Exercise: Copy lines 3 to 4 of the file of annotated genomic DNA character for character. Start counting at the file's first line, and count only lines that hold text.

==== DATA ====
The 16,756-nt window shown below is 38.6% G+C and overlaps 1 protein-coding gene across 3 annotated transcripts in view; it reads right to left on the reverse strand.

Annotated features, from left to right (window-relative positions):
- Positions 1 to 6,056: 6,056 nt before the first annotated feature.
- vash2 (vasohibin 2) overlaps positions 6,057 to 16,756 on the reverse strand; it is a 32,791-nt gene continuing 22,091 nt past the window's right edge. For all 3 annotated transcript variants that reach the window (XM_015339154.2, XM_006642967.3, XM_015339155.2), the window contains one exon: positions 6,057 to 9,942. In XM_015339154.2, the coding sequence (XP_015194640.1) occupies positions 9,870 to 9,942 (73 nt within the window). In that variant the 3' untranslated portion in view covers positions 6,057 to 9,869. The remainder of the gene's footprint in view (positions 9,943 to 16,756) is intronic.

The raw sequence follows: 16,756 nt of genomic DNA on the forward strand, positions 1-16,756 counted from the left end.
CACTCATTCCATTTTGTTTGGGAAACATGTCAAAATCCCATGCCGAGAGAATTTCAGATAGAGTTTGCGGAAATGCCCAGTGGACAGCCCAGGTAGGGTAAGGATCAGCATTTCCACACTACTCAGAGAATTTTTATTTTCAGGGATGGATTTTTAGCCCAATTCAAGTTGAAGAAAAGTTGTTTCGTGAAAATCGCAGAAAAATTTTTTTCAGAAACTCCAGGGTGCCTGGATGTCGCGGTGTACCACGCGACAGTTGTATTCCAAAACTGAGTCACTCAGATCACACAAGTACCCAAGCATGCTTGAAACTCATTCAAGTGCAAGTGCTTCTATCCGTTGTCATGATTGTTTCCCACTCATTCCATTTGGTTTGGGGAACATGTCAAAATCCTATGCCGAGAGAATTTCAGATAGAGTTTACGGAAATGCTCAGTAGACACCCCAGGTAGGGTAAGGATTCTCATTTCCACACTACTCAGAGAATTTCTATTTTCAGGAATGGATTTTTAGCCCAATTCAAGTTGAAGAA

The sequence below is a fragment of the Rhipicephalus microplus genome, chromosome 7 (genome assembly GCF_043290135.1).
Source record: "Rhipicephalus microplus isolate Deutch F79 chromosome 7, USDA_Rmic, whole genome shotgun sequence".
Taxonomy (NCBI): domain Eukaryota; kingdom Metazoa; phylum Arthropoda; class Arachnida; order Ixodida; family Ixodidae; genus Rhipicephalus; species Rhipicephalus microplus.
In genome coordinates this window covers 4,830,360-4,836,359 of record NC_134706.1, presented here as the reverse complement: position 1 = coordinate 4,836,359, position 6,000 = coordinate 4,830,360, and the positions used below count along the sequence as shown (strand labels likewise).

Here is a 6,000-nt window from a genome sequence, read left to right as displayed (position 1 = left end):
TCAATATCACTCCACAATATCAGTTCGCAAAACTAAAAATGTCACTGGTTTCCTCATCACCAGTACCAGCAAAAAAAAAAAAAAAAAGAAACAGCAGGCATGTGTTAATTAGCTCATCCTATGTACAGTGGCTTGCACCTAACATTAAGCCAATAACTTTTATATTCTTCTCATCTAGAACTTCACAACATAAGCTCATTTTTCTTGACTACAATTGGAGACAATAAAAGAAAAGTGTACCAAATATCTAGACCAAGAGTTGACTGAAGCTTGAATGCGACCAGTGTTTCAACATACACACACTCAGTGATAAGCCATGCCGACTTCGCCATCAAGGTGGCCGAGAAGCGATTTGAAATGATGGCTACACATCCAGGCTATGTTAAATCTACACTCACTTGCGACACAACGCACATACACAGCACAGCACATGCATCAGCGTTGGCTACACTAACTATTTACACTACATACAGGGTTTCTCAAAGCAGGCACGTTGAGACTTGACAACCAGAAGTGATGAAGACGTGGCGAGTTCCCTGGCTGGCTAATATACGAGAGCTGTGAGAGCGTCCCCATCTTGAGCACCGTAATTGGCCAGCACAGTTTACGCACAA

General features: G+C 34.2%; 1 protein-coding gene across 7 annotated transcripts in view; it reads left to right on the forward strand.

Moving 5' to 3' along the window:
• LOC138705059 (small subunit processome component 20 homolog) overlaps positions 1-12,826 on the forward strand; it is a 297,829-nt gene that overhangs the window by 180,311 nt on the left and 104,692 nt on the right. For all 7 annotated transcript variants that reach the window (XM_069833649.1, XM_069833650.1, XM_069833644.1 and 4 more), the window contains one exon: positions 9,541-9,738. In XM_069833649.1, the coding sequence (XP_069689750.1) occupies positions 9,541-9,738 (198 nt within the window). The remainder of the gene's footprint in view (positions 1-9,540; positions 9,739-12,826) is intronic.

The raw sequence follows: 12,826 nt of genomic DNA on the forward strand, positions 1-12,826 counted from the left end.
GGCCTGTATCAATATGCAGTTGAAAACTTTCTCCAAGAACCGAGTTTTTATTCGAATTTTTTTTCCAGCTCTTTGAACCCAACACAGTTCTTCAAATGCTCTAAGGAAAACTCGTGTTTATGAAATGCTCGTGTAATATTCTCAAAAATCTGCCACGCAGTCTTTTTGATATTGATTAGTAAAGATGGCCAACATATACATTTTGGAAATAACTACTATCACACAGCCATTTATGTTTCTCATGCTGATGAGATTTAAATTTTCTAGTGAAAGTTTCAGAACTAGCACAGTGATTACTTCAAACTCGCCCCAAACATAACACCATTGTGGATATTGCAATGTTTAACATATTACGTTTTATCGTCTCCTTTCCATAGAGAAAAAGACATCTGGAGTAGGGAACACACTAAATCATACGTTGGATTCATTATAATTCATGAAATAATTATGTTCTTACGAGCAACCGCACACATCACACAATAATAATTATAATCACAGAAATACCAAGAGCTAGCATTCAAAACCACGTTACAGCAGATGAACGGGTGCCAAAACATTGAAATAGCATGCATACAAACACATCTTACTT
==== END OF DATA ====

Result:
- Positions 1 to 6,056: 6,056 nt before the first annotated feature.
- vash2 (vasohibin 2) overlaps positions 6,057 to 16,756 on the reverse strand; it is a 32,791-nt gene continuing 22,091 nt past the window's right edge. For all 3 annotated transcript variants that reach the window (XM_015339154.2, XM_006642967.3, XM_015339155.2), the window contains one exon: positions 6,057 to 9,942. In XM_015339154.2, the coding sequence (XP_015194640.1) occupies positions 9,870 to 9,942 (73 nt within the window). In that variant the 3' untranslated portion in view covers positions 6,057 to 9,869. The remainder of the gene's footprint in view (positions 9,943 to 16,756) is intronic.